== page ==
One man who resolved very early in his career that he was prepared to risk his neck in Lovecraft-land was Guillermo del Toro. The director first began sketching out design ideas for a possible adaptation of At the Mountains of Madness around the time his debut film, the vampire movie Cronos, was released in 1993 and by 1998 he had completed a script with Matthew Robbins, who cowrote the director’s 1997 giant bug film Mimic.
In March 2000, it was announced that New Line Cinema’s president of production Michael De Luca had hired Del Toro to direct Blade 2, the second in the Wesley Snipes-starring vampire series. De Luca, too, was a Lovecraft fan and, in fact, had penned Carpenter’s In the Mouth of Madness, whose Lovecraft hat-tipping extended well beyond its title. In June 2001, de Luca was appointed head of production at the Steven Spielberg-cofounded DreamWorks. The next spring, after Blade 2 earned a more-than-healthy $33M on its opening weekend, it was announced that the Mexican director was negotiating with De Luca to direct Mountains for Dreamworks.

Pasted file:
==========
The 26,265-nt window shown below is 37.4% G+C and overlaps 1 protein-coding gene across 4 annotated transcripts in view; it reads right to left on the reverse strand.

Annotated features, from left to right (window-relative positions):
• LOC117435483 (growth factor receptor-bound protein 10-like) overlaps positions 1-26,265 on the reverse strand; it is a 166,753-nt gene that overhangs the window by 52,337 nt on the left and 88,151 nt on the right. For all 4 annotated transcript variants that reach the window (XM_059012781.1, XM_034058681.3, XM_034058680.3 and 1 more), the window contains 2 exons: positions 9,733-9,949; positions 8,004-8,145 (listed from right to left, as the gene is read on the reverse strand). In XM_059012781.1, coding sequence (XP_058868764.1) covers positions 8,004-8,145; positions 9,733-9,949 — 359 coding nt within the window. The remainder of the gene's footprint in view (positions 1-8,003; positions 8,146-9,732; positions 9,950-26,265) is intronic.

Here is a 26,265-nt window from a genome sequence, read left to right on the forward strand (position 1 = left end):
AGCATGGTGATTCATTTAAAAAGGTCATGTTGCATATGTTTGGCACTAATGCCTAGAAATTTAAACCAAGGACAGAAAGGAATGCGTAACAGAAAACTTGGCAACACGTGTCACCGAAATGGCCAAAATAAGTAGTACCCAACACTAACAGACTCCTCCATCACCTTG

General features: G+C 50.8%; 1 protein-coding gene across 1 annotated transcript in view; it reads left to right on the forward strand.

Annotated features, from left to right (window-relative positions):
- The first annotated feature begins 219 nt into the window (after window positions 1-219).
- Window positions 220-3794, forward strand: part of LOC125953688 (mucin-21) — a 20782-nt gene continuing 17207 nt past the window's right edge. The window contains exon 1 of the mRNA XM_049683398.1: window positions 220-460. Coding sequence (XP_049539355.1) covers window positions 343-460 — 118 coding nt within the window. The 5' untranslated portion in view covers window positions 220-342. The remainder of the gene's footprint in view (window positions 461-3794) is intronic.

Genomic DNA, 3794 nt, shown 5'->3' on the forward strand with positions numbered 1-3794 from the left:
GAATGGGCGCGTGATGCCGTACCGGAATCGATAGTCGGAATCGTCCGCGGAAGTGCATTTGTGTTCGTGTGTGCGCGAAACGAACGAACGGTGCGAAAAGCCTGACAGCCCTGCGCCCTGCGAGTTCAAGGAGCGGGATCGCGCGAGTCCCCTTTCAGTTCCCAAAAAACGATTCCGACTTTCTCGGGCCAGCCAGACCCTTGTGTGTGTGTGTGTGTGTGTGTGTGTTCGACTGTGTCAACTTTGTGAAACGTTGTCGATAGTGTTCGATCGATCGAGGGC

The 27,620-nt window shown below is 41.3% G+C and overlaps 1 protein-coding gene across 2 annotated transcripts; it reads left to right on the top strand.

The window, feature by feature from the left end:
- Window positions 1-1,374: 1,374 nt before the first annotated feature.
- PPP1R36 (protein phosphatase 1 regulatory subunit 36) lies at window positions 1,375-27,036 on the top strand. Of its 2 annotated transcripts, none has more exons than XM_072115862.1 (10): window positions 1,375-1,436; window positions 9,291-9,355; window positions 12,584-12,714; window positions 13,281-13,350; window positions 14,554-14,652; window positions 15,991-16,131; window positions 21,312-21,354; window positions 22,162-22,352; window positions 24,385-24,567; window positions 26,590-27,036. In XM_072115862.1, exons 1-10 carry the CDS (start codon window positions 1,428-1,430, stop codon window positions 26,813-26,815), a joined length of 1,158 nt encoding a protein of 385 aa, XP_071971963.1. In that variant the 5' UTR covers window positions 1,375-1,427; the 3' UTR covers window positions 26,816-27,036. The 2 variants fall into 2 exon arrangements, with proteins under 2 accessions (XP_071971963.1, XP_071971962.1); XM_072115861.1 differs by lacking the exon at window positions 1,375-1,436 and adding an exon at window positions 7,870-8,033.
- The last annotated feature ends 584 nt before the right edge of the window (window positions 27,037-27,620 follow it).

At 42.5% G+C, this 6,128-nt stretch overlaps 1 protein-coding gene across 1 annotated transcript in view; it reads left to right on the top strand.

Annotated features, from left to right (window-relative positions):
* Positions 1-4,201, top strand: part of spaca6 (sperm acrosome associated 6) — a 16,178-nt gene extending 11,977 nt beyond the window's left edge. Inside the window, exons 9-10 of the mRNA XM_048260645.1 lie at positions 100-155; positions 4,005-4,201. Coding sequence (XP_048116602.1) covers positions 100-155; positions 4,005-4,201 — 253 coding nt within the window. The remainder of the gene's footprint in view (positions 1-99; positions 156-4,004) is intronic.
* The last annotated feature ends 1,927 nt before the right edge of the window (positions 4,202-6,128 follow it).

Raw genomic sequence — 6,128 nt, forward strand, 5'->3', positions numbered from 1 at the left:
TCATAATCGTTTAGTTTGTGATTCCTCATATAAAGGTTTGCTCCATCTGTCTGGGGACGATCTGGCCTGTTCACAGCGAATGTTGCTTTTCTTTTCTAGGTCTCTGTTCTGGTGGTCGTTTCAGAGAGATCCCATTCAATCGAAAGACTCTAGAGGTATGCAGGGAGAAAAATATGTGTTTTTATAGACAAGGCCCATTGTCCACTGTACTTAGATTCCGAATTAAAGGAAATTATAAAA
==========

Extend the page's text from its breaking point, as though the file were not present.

Over the next five years del Toro’s star continued to rise as he made 2004’s Hellboy and then 2006’s Pan’s Labyrinth but Mountains remained very much on the director’s mind. In an article published by the Irish Times in September 2004, Del Toro said that Spielberg “loved” the project and that DreamWorks was “extremely supportive” of the film. “I keep saying that will be my Titanic,” del Toro added. “Which, of course, could be taken two ways.” Despite Spielberg’s alleged enthusiasm, DreamWorks never greenlit the project. De Luca left the company in June 2004, and by 2006 the director was in talks with Warner Bros. about the movie.
By now, the director’s enthusiasm for the idea of adapting Mountains was well known to his growing fanbase. At the end of 2006, del Toro answered a series of queries posed by EW readers, one of whom asked whether he had yet found a studio for Mountains. “Not really” del Toro replied “although WB is still interested if I can do it for a certain number.” When another EW correspondent suggested del Toro was the “perfect” director to oversee Mountains, he responded “Somebody, quick! Send this Q&A session to the WB production dept NOW!!! Woo-hoo!!!”